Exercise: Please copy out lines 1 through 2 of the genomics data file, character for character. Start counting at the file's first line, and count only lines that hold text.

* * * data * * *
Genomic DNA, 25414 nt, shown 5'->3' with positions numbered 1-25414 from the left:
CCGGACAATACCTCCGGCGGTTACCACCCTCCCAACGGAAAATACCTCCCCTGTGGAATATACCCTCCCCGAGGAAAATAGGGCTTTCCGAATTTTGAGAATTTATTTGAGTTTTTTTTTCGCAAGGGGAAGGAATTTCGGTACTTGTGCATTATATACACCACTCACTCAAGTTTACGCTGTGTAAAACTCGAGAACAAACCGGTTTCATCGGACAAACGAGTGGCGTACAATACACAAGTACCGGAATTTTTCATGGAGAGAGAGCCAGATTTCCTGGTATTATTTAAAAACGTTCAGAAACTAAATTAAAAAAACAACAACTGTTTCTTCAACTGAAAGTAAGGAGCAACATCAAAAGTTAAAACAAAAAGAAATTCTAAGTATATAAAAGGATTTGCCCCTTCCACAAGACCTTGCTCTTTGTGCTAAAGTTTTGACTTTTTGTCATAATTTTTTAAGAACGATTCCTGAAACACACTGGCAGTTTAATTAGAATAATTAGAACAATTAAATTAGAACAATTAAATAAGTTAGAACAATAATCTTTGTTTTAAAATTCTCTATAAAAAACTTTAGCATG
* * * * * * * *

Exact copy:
Genomic DNA, 25414 nt, shown 5'->3' with positions numbered 1-25414 from the left:
CCGGACAATACCTCCGGCGGTTACCACCCTCCCAACGGAAAATACCTCCCCTGTGGAATATACCCTCCCCGAGGAAAATAGGGCTTTCCGAATTTTGAGAATTTATTTGAGTTTTTTTTTCGCAAGGGGAAGGAATTTCGGTACTTGTGCATTATATACACCACTCACTCAAGTTTACGCTGTGTAAAACTCGAGAACAAACCGGTTTCATCGGACAAACGAGTGGCGTACAATACACAAGTACCGGAATTTTTCATGGAGAGAGAGCCAGATTTCCTGGTATTATTTAAAAACGTTCAGAAACTAAATTAAAAAAACAACAACTGTTTCTTCAACTGAAAGTAAGGAGCAACATCAAAAGTTAAAACAAAAAGAAATTCTAAGTATATAAAAGGATTTGCCCCTTCCACAAGACCTTGCTCTTTGTGCTAAAGTTTTGACTTTTTGTCATAATTTTTTAAGAACGATTCCTGAAACACACTGGCAGTTTAATTAGAATAATTAGAACAATTAAATTAGAACAATTAAATAAGTTAGAACAATAATCTTTGTTTTAAAATTCTCTATAAAAAACTTTAGCATG